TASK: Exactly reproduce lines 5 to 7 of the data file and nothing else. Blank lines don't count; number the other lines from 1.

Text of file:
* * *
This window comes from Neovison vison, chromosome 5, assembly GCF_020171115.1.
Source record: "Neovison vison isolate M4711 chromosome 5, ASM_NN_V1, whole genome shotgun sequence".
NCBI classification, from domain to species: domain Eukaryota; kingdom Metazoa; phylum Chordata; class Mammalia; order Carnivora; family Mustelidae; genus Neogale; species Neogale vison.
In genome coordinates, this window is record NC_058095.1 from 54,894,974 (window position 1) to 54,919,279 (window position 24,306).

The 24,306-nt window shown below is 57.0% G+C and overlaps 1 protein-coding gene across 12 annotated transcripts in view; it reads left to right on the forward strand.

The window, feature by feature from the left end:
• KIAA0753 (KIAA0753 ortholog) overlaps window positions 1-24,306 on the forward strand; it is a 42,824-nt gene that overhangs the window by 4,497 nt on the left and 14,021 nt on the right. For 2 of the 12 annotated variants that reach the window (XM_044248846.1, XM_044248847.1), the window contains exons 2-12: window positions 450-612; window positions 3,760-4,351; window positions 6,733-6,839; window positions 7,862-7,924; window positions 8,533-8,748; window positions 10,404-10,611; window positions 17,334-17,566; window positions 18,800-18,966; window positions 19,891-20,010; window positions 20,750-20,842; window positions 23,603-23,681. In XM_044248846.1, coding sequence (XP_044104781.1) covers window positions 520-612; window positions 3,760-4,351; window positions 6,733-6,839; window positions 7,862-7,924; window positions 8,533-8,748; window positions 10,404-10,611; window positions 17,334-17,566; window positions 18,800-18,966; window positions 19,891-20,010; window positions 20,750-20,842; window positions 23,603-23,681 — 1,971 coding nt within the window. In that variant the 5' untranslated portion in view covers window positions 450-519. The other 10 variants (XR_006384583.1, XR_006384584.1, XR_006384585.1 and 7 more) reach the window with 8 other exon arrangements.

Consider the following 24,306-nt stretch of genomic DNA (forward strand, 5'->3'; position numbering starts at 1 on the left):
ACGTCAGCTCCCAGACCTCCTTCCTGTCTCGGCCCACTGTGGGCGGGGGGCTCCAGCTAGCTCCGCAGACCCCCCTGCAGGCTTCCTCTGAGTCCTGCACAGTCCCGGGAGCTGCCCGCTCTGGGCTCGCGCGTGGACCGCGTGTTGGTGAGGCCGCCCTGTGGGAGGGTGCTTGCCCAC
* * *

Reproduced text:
The 24,306-nt window shown below is 57.0% G+C and overlaps 1 protein-coding gene across 12 annotated transcripts in view; it reads left to right on the forward strand.

The window, feature by feature from the left end:
• KIAA0753 (KIAA0753 ortholog) overlaps window positions 1-24,306 on the forward strand; it is a 42,824-nt gene that overhangs the window by 4,497 nt on the left and 14,021 nt on the right. For 2 of the 12 annotated variants that reach the window (XM_044248846.1, XM_044248847.1), the window contains exons 2-12: window positions 450-612; window positions 3,760-4,351; window positions 6,733-6,839; window positions 7,862-7,924; window positions 8,533-8,748; window positions 10,404-10,611; window positions 17,334-17,566; window positions 18,800-18,966; window positions 19,891-20,010; window positions 20,750-20,842; window positions 23,603-23,681. In XM_044248846.1, coding sequence (XP_044104781.1) covers window positions 520-612; window positions 3,760-4,351; window positions 6,733-6,839; window positions 7,862-7,924; window positions 8,533-8,748; window positions 10,404-10,611; window positions 17,334-17,566; window positions 18,800-18,966; window positions 19,891-20,010; window positions 20,750-20,842; window positions 23,603-23,681 — 1,971 coding nt within the window. In that variant the 5' untranslated portion in view covers window positions 450-519. The other 10 variants (XR_006384583.1, XR_006384584.1, XR_006384585.1 and 7 more) reach the window with 8 other exon arrangements.